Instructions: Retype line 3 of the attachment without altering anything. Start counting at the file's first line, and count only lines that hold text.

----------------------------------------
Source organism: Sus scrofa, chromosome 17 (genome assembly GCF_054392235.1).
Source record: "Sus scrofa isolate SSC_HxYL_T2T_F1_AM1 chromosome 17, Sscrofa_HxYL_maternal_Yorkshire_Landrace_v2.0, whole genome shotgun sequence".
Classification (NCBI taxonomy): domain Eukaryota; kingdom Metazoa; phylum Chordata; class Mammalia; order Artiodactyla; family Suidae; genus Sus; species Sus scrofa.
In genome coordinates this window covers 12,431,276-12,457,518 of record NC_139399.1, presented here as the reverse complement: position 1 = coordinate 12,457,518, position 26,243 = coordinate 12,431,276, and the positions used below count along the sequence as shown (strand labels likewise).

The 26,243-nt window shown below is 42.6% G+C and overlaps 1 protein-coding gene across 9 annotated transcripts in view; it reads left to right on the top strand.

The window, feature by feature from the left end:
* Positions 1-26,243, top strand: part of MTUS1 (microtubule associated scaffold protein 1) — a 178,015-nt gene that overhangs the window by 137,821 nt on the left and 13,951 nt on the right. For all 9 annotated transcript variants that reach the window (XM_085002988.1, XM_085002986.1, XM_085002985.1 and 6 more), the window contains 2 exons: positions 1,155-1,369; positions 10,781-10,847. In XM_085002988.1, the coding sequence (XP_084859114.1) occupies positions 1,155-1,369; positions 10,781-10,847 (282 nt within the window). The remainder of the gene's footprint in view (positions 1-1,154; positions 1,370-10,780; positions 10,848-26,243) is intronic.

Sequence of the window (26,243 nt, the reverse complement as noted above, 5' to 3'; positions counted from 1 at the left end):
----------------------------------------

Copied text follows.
Classification (NCBI taxonomy): domain Eukaryota; kingdom Metazoa; phylum Chordata; class Mammalia; order Artiodactyla; family Suidae; genus Sus; species Sus scrofa.